Monday, October 15, 2007

Whoever Pelt It, Dealt It

As I poked the embers of my old Space Wolves army, I noticed a rule nuance that bears mentioning, something I know I’ve played wrong in the past. It has weighty consequences on the use of a particular piece of wargear, namely, the wolf pelt. Fellow sons of Russ know this as a cheap way to give a character or wolf guard +1 attack when the squad gets charged. Maybe I’m just the last to know, but after I reviewed the specific counter-attack rules as written in the USR section of the rulebook, it appears that wolf pelts might be a little harder to use than I previously thought, especially for a drop-pod force like mine.

First of all, according to the counter-attack USR, only unengaged models from a unit that has been charged can move the 6” to get into BTB with an enemy model. “Engaged” models are defined as those being either in BTB or 2” away from a friendly model in BTB with an enemy. So a model with a wolf pelt would not be able to counter-attack, and thus get the +1 attack, unless it was farther than 2” away from an amigo in BTB. Unless you’re getting charged by only a few models, which seems like a foolhardy thing for anyone to do against space wolves, it will be difficult to keep your pelted model from being immediately engaged and having their wargear short-circuited, wasting *gasp* all of 3 points, but more importantly, an extra attack with a power weapon/fist. In previous games I was just moving characters/wolf guard into BTB and granting myself the +1 attack just as long as he was not personally brought into BTB by the initial assault (which, I now realize, was actually illegal).

It doesn’t say that you actually have to make it into BTB with your counterattack move to get the +1 attack, so it appears the main issue is to keep a pelted model more than 2” away from anyone in the squad who would come into BTB with an enemy assault. This might be a simple matter with a big spread-out foot squad of blood claws, but with a drop pod you only have so much deployment space to begin with, and keeping your choppy pelted guy far enough away to counterattack could be a problem. Taken with the fact that an IC has to be personally in BTB to even join the combat, and that he only gets a 6” move to do it, it appears that you have to be pretty tricky to actually benefit from the pelt.

Example 1 – A squad of asscan/boltplas terminators led by some kind of pelted character, in this case a Wolf Priest. I don’t see how you can ever keep the character unengaged by an enemy assault, pretty much regardless of size. Even if you put him on the end of the line, around the drop pod and possibly out of range/LOS for his shooting, he’s easily going to be within 2” of a friend in BTB when an enemy assaults them and therefore missing out on the +1 A. You really need to spread them all out 2” away from each other around the pod, with the character as far away from a charging enemy as possible, and your assault cannons and powerfists closest to the character. The larger terminator bases will help. Now I’m starting to think that I should drop my potion pouring, plasma pistol waving Wolf Priest that I had been running with my terminators and bring back my old black helmed WGBL with lightning claws. If he’s not going to be in LOS to shoot, he might as well be able to reroll wounds when he comes running around the other side of that pod (plus he’s much cheaper!).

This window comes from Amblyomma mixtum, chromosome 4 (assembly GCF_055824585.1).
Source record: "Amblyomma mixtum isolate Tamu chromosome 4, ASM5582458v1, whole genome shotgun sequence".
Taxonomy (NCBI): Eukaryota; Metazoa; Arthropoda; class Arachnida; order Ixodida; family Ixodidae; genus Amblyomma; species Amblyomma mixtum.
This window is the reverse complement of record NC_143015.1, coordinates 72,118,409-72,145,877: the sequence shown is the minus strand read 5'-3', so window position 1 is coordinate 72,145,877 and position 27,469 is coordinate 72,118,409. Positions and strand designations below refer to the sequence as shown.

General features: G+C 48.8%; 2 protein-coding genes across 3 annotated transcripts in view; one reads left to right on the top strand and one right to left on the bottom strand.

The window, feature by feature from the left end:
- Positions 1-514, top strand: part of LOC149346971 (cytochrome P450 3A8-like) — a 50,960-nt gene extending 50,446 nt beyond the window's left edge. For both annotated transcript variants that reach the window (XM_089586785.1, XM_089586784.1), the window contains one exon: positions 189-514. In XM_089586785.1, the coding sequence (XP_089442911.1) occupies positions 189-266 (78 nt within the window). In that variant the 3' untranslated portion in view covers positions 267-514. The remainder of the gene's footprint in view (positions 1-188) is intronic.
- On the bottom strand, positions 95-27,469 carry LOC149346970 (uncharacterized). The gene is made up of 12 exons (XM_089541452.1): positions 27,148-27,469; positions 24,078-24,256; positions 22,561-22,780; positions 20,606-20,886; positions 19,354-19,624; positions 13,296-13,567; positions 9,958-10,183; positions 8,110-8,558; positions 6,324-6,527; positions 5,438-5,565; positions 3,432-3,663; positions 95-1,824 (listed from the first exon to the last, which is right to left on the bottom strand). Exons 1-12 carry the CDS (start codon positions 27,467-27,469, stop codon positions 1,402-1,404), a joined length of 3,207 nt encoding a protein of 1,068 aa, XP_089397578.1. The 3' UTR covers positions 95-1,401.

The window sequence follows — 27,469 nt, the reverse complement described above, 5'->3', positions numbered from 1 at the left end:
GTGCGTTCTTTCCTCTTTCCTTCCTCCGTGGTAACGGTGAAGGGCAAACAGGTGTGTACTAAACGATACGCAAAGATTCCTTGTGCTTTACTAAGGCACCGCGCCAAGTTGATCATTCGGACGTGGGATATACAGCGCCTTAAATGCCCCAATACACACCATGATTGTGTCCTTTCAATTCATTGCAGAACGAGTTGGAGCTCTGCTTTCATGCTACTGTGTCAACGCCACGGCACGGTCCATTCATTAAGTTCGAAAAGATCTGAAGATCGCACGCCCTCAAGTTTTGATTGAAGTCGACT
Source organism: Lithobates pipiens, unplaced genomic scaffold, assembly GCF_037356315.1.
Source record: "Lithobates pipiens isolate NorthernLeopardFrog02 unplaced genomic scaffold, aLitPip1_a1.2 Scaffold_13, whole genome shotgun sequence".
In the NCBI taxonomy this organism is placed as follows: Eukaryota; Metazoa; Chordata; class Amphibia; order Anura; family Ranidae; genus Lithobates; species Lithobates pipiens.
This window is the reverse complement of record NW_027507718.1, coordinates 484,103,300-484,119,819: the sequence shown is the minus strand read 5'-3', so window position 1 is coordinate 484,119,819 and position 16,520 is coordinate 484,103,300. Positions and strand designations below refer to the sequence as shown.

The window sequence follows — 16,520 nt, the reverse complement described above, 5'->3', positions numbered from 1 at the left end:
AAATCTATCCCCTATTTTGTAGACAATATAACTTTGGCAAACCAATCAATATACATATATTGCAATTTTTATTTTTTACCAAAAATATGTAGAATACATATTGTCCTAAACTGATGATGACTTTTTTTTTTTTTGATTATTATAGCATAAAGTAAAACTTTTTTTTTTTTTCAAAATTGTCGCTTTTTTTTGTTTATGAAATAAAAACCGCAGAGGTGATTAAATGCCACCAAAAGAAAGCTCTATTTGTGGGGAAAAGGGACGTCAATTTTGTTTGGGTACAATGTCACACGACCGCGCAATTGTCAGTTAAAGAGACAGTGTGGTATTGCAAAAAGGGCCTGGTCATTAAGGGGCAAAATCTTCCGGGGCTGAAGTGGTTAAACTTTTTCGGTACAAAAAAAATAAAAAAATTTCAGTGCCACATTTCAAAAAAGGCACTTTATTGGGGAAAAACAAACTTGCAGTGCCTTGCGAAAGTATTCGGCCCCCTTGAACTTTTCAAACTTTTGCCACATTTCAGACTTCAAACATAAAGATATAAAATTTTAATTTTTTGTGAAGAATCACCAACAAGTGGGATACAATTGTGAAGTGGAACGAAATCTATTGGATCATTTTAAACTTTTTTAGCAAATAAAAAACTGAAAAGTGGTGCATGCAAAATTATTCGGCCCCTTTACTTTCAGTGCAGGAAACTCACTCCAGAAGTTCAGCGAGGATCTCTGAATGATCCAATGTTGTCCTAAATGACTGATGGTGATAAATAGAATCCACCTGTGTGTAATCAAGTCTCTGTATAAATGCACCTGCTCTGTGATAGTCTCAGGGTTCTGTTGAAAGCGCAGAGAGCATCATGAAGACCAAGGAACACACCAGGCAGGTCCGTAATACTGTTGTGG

Example 2 – A 10-strong squad of grey hunters led by a pelted wolf guard. Placing the guard on the farthest side of the drop pod from a nearby enemy might put him far enough away to stay unengaged in the oncoming assault, but that leaves him and possibly several other models out of range for shooting. Again I see folly in giving him anything other than a bolt pistol for a gun if I want to get the pelt love on the counterattack. I had given the Grey Hunters’ wolf guard a plasma pistol for one more AP2 zinger (to make a total of 5 plasma shots from the squad). The question is: what’s more important, +1 attack with a power weapon/fist if and when they do get charged, or an additional plasma shot (that costs 15 points and might overheat and kill him anyway)? My instinct tells me trying to get the extra counterattack is better.

Example 3 – A squad on foot. As I stated before, it might be simpler to keep the character/squad leader out of engagement range if they’re part of a big spread out squad. But against any hack shooting army on a board with 25% cover, this seems like suicide. I changed my wolves to be more mechanized for a reason: they were constantly getting caught out in the open and mowed down before they could have any effect on the game’s outcome. As it is, if I consolidate all the elements into one big push, I can sometimes hit real hard FTW, but any halfway mobile army can just stay out of the big push’s way and pick off squads at their leisure.

I haven’t actually played with my wolves in ages, but having gotten a little burnt out on Witch Hunters (except for my assassins, I still love you guys!), I think I’m ready to pick them up again. I need to really rethink my general strategy, retool some wargear loadouts, and I’ll definitely have to take a moment to think before placing anyone with a pelt in order to give them the best chance of actually using it. I’ll report back on my experiences as soon as I get a few games in.

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